2015 cohort of grantees

Cindy Apley-rose

8th Grade, Couch Middle School

Gwinnett County Public Schools

Project: Couch Middle School Community Math Nights

As a teacher of mathematics, Ms. Apley-Rose was concerned with the number of parents every year that complained at registration that they are not “good” at math and this attitude was often seen transferred to their children. This project sought to use student leaders to help parents overcome ‘math phobia’ by providing resources for parents to use with their children.

Every month, student leaders came together and designed a series of tasks and stations

for parents to experience the activities that students use on a daily basis in school. Student leaders were fluid in that they could choose the concept that was their strength. The following week, the student leaders worked one on one with parents to introduce them to the current technology that was used in the classroom as well as devoting time to explain the misconceptions parents might have had about the concepts. According to the data, parents reacted very positively not only about the experience but their impression of the student leaders.

 

Kara cowdrick

5th Grade, Charles Brant Chesney Elementary School

Gwinnett County Public Schools

Project: Chesney Champion Book Mobile

When most individuals think of summer, they picture kids swimming, spending time at enriching summer camps, participating in local community library summer reading programs, and enjoying a joyful time when “kids can be kids.” Many Chesney Elementary students do not engage in this same kind of summer. When the school doors close at the end of May, many of Chesney’s students do not have access to summer camps, educational opportunities, and adequate adult supervision. This leads to kids not balancing their time between playing and reading. Chesney Elementary students’ reading achievement suffers because of this. Year after year, there has been a significant “summer slide” amongst Chesney students. They simply don’t get educational, specifically literacy, experiences during the summer.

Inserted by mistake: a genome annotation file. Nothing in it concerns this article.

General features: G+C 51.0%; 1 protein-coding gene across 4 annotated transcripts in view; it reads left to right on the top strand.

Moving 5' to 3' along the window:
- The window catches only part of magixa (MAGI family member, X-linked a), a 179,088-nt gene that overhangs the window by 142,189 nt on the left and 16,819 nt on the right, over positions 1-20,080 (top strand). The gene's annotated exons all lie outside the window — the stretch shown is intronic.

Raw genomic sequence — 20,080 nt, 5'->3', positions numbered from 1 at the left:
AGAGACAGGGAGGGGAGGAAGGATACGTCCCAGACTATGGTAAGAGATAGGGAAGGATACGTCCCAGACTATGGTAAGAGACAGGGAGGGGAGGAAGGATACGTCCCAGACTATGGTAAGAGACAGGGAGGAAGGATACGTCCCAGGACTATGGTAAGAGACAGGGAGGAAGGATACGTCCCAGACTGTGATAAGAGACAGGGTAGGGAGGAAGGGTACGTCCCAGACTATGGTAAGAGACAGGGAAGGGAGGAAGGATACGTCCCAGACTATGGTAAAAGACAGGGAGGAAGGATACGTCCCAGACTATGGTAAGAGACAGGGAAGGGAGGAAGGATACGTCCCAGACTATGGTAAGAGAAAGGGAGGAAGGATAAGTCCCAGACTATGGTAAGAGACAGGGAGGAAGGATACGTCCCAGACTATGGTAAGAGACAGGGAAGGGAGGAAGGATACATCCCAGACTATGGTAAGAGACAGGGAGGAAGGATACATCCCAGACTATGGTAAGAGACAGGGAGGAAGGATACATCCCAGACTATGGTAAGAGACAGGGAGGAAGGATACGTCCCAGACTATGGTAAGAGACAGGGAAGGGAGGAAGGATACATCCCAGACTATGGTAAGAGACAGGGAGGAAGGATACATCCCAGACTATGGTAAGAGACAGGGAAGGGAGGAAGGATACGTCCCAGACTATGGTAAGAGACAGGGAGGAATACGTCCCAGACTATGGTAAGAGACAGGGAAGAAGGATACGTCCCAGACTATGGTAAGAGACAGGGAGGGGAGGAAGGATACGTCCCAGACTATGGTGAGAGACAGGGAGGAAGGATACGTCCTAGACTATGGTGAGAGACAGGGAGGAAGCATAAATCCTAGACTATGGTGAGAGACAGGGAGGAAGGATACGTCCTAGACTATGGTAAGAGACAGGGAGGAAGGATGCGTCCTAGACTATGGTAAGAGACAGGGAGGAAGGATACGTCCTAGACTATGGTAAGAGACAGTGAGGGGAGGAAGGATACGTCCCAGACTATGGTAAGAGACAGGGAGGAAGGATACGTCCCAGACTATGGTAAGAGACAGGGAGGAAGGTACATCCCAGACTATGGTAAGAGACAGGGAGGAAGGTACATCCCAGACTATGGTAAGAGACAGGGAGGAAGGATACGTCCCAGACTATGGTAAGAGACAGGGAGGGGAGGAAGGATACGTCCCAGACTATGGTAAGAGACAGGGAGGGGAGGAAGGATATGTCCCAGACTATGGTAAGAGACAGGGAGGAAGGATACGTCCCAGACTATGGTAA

Ms. Cowdrick implemented the Chesney Champion Book Mobile to address this need and provide students with more summer reading experiences. Each Wednesday in June and July, her Champion Bookmobile visited two local apartment complexes. They allowed students to choose up to five books and provided popsicles and other incentives to encourage reading week after week. Students eagerly awaited the bookmobile’s arrival each week. They even filled out Reading Response sheets about their book, which gave them authentic writing experiences that connect to their summer reading. By putting books in kids’ hands and providing incentives to read week after week during the summer, Chesney Elementary students had more access to books and were more motivated to read during the summer. They also connected reading with fun!

 

Alison Dunford

5th Grade, Timber Ridge Elementary School

Cobb County Public Schools

Project: Andy's Garden Outdoor Classroom

The main goal of this project was to obtain funding to renovate an old, decaying outdoor classroom immediately adjacent to Timber Ridge Elementary. The refurbished outdoor classroom and gardens provided opportunities for enriched, hands-on learning for Timber Ridge Elementary students.

 

The rationale for this ‘Andy’s Garden Outdoor Classroom’ is documented in best practices in teaching and in environmental education. Studies increasingly demonstrate that children reap physical, cognitive, emotional, and psychological benefits when they can learn in an outdoor setting and are engaged with the natural world. There can be no greater impact on academic self-esteem and achievement than for students to ‘do science’ in an outdoor learning environment. Students often speak of their incredible inspiration when writing or journaling outdoors. This engagement significantly impacted student achievement.

 

Jennifer Dunn

Principal, Partee Elementary School

Gwinnett County Public Schools

Project: Makerspace

The main goal of this project was to increase innovation and thinking with Partee Students - to create a space were thinking was practiced, brains were stretched, things were created, and students were thinking at higher levels. A makerspace invited curiosity, inspired wonder, encouraged out of the box thinking, and harnessed innovation! The students had the tools to help and guide them through project based learning. The goal of ‘Makerspace’ was to increase the higher level thinking in all grade levels and students at the school - to have students use project based learning to solve problems in their world to increase math and science scores.